Communicating with customers and knowing what they anticipate or expect will help firms to avoid disappointing them. When a customer complaint or service/product failure is followed by a weak (or slow) recovery, the organization ends up failing its customers twice which leads to a 'double deviation' according to Mary Jo Bitner and her colleagues (Berry and Parasuraman 1991). Such a deviation is likely to result in a consumer grudge against the offending firm, which is exactly what investments in recovery training, employee empowerment, and technological customer services are intended to prevent.
STUDY LIMITATIONS AND DIRECTION FOR FUTURE RESEARCH
The above study, while furthering research related to grudgeholding, has several limitations. First, a large number of the respondents (437 out of 910) fell in the 18-25 age range. Future studies could focus on the older segments to a greater degree and seek to understand what appears to be a less forgiving nature toward offending companies. A second limitation of the study relates to the education and geographic location of the population studied. All participants were college educated and living near one major metropolitan area. Future studies could include individuals of varying demographic backgrounds located in diverse geographical areas. Of interest also would be comparisons of grudgeholding behavior among individuals living in countries outside the United States. Another consideration for future research is to closely analyze the timeliness needed to resolve a problem from the consumer's perspective. A final avenue for future research would focus upon grudgeholding in the business-to-business arena.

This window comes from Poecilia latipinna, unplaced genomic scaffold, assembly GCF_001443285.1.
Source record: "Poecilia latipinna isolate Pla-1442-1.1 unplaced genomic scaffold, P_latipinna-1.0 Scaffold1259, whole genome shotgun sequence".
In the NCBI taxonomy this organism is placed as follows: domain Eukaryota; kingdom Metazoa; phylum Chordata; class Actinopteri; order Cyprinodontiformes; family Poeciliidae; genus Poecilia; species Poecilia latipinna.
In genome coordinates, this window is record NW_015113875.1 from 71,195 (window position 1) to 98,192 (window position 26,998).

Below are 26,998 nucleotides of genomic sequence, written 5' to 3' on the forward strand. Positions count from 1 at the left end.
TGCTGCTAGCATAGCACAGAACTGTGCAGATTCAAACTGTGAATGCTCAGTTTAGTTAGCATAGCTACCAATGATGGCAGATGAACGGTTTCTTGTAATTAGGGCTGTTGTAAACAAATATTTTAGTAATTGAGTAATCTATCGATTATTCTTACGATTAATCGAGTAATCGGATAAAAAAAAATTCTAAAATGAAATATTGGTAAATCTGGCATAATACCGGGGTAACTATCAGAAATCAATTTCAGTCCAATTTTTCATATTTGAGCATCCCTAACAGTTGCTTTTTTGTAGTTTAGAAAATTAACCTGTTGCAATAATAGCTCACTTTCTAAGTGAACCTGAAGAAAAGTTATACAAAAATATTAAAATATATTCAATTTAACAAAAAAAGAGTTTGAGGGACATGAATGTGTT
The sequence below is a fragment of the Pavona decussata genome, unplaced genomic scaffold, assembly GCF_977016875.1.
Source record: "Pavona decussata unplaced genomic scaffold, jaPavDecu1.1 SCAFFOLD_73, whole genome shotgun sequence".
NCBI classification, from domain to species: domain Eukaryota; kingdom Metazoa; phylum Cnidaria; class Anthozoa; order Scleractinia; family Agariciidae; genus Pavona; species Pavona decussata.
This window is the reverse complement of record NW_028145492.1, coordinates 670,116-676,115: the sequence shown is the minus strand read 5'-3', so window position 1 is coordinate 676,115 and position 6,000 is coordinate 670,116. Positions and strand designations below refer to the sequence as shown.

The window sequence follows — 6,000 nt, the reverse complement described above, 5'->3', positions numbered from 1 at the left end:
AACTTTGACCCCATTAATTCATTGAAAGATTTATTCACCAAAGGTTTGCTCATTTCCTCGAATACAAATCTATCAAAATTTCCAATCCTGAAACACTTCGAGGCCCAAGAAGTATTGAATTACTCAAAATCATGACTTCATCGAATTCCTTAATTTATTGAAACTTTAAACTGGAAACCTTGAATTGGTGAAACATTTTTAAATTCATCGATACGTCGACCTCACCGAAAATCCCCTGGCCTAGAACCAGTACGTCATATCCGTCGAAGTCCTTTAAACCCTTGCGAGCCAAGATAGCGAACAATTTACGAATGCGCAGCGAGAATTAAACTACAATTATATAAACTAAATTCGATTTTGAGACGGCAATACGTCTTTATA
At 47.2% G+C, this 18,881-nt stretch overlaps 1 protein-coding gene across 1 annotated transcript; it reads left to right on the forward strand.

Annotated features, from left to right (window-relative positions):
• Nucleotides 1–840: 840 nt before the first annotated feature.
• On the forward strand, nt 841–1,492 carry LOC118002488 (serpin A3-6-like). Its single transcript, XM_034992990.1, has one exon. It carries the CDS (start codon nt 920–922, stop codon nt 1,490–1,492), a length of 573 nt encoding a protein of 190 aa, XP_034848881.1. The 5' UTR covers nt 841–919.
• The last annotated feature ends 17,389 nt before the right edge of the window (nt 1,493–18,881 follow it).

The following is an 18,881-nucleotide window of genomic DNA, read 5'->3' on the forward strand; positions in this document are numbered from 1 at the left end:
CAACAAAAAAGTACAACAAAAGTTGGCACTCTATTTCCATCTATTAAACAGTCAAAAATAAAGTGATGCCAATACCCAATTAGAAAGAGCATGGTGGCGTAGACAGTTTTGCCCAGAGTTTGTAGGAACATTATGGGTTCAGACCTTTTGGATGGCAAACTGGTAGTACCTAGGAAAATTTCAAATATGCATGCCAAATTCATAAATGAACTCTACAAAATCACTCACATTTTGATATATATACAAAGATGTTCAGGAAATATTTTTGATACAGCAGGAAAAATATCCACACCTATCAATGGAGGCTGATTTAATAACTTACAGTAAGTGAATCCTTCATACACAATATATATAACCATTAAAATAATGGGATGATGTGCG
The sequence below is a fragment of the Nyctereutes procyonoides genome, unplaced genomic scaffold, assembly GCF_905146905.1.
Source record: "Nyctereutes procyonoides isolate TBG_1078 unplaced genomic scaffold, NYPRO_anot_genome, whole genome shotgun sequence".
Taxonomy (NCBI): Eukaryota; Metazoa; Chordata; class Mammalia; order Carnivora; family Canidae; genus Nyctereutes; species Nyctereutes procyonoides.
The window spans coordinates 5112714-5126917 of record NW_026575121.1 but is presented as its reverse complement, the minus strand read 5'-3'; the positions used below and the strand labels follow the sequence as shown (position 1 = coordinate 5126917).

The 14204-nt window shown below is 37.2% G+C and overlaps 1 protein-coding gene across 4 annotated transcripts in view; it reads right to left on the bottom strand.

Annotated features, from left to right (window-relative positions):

Future research opportunities in the area of grudgeholding remain plentiful. As companies seek to significantly enhance customer relationships, findings from studies such as this will become more even more valuable.
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David Aron, Dominican University Geoffrey Gordon Northern Illinois University Kimberly Judson, Northern Illinois University Timothy Aurand, Northern Illinois University Sandra Domagalski, Northern Illinois University